The Jim Henson Co. Has a Lot of Plans Coming Up, and Yes They Involve ‘Labyrinth’

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Labyrinth Movie

TriStar Pictures

By announcing Billy Crystal’s involvement with Which Witch, a new animated film that has him taking on starring, writing and producing duties, the Jim Henson Co. quietly slipped in just a few other, minor items. The studio, which is now run by the late Jim Henson’s children Lisa and Brian Henson, is ramping up its feature film side after focusing on television ventures for some time; and four films involving beloved Henson properties are on the way.

While the rights to The Muppets were sold to Disney in 2004 – and those rights have definitely not gone to waste – the Henson Co. has enough franchises in their arsenal to pad their slate. According to Variety, aside from Which Witch, the studio is working on a Fraggle Rock film, a sequel to Dark Crystal, a movie based on Emmet Otter (there was a 1970s TV movie, Emmet Otter’s Jug-Band Christmas) and a film centered in the world of Labyrinth. They also optioned the rights to “Frog and Toad” in 2012, but there hasn’t been any news on that front since.

The internet was beside itself several days ago at the prospect of a Labyrinth sequel – Would Sarah go back to the Labyrinth, maybe this time as a more responsible babysitter? Would David Bowie and his bulge return? But the studio has pressed that the film will not be a sequel to the 1986 cult classic, instead rather a project based on the film. That doesn’t necessarily mean ruling out magical David Bowie just yet; don’t lose heart.

It makes perfect sense that a Labyrinth kinda-sequel would be in the works; it’s a masterpiece of camp, puppetry and again, this cannot be stressed enough, David Bowie. Though it wasn’t a success at the box office in the eighties, the decades since have proved a loyal following and a need for some escape into that weird, weird world. It’s similar with the sequel to Dark Crystal. Though that movie was thoroughly bizarre and had its share of problems – namely that Jim Henson initially wanted the Skeksis to speak their own language with English subtitles, and that the creatures themselves were the things you see in your nightmares, not Kermit’s buddies – it found its place on the DVD shelves of film buffs in the years since who were game for a morbid, dreary tale that yes, still involved some insane puppet work. Never underestimate Frank Oz.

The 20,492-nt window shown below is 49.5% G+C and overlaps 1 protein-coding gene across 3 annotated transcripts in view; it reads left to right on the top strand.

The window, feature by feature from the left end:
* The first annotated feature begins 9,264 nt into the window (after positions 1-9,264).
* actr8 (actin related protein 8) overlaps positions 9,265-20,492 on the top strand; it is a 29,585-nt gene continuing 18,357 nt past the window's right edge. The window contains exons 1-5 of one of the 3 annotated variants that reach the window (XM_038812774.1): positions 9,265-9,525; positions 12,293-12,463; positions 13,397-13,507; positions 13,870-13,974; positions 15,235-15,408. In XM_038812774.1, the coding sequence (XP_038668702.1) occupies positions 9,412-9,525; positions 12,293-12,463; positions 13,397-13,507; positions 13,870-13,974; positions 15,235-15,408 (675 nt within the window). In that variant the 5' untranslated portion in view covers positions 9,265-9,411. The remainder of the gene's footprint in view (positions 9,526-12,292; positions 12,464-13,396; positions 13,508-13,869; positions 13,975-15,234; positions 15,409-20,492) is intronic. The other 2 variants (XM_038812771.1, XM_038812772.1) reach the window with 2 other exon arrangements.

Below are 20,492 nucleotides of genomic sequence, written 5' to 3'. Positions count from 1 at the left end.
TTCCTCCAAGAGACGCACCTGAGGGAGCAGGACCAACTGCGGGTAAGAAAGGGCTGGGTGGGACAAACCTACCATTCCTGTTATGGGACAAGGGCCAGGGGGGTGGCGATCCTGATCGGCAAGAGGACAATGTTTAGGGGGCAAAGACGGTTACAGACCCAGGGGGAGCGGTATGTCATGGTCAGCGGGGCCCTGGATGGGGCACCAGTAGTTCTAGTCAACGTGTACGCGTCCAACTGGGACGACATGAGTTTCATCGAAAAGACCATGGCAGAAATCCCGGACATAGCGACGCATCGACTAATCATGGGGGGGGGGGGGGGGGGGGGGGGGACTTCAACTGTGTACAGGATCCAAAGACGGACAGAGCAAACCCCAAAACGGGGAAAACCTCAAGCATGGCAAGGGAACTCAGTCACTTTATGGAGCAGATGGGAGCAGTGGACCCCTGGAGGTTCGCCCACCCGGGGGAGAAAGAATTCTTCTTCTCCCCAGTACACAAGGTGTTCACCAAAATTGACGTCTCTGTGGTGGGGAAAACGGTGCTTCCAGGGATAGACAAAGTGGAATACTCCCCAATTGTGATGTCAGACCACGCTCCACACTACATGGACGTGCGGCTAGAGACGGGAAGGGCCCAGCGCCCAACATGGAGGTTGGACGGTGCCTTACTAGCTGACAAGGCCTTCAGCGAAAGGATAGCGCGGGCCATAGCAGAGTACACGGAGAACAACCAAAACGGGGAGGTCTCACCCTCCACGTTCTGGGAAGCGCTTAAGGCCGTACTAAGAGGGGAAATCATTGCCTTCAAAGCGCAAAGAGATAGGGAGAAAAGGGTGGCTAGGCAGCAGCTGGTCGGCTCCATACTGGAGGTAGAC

Since the film ended with the castle being transformed into pure crystal and the Mystics and Skeksis merging into the same beings, leaving everyone alone, it will be interesting to see what a sequel would bring. There’s no darkness left, but hey, stranger things have happened. It’s been over thirty years.

As for Fraggle Rock, it’s about time. The series, for those uninitiated, centered upon a merry band of strange little creatures who lived underground and liked to rock out. It ran from 1983–1987 and was much of a companion to The Muppets, though not necessarily a spinoff. And yes, they were guided by a talking trash heap, and maintained a pleasant neighborhood, but it wasn’t exactly as kiddo-friendly as Sesame Street, either. It’s a bit odd that there hasn’t been a Fraggle movie yet, but the fact that Henson is planning one, along with the Emmet Otter project (and the others mentioned), seems like a a little push against Disney’s Muppets influx.

The Jim Henson Co. is known for one great thing, one that it has done unparalleled for decades: projects that involve masterful, dedicated puppetry (and muppetry). While they sold their rights to The Muppets, they have these fantastic properties sitting in their library, collecting dust. They can remind the public that they are more than just The Muppets; they’re Fraggles, Skeksis, Emmet Otter, Hoggle and whoever else they conjure up. Maybe Billy Crystal can come along.